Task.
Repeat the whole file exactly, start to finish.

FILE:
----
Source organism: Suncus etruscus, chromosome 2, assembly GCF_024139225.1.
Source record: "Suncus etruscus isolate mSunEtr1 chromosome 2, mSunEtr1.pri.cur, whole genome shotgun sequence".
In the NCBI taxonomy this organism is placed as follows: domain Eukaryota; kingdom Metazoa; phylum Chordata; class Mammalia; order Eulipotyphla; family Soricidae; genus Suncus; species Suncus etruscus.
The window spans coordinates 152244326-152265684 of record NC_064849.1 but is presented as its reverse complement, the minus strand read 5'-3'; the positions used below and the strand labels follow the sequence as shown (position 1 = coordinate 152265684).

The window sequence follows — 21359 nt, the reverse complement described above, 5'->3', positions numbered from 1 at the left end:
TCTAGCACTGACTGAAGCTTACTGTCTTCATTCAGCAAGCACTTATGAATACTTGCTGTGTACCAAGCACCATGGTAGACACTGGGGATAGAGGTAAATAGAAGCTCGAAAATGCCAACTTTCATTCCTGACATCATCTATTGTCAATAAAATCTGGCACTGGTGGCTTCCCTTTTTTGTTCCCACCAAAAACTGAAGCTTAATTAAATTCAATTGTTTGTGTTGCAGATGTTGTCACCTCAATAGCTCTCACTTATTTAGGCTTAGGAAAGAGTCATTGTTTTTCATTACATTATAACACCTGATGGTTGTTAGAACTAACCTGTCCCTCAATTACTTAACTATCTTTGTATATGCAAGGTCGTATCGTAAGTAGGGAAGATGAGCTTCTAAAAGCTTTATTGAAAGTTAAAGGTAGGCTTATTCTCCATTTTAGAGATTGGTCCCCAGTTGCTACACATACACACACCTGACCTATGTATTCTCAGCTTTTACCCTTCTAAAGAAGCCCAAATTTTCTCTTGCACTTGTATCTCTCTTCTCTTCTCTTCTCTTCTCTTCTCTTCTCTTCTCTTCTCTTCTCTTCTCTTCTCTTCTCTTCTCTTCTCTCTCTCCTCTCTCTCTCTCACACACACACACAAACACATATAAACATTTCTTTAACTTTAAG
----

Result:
Source organism: Suncus etruscus, chromosome 2, assembly GCF_024139225.1.
Source record: "Suncus etruscus isolate mSunEtr1 chromosome 2, mSunEtr1.pri.cur, whole genome shotgun sequence".
In the NCBI taxonomy this organism is placed as follows: domain Eukaryota; kingdom Metazoa; phylum Chordata; class Mammalia; order Eulipotyphla; family Soricidae; genus Suncus; species Suncus etruscus.
The window spans coordinates 152244326-152265684 of record NC_064849.1 but is presented as its reverse complement, the minus strand read 5'-3'; the positions used below and the strand labels follow the sequence as shown (position 1 = coordinate 152265684).

The window sequence follows — 21359 nt, the reverse complement described above, 5'->3', positions numbered from 1 at the left end:
TCTAGCACTGACTGAAGCTTACTGTCTTCATTCAGCAAGCACTTATGAATACTTGCTGTGTACCAAGCACCATGGTAGACACTGGGGATAGAGGTAAATAGAAGCTCGAAAATGCCAACTTTCATTCCTGACATCATCTATTGTCAATAAAATCTGGCACTGGTGGCTTCCCTTTTTTGTTCCCACCAAAAACTGAAGCTTAATTAAATTCAATTGTTTGTGTTGCAGATGTTGTCACCTCAATAGCTCTCACTTATTTAGGCTTAGGAAAGAGTCATTGTTTTTCATTACATTATAACACCTGATGGTTGTTAGAACTAACCTGTCCCTCAATTACTTAACTATCTTTGTATATGCAAGGTCGTATCGTAAGTAGGGAAGATGAGCTTCTAAAAGCTTTATTGAAAGTTAAAGGTAGGCTTATTCTCCATTTTAGAGATTGGTCCCCAGTTGCTACACATACACACACCTGACCTATGTATTCTCAGCTTTTACCCTTCTAAAGAAGCCCAAATTTTCTCTTGCACTTGTATCTCTCTTCTCTTCTCTTCTCTTCTCTTCTCTTCTCTTCTCTTCTCTTCTCTTCTCTTCTCTTCTCTTCTCTTCTCTCTCTCCTCTCTCTCTCTCACACACACACACAAACACATATAAACATTTCTTTAACTTTAAG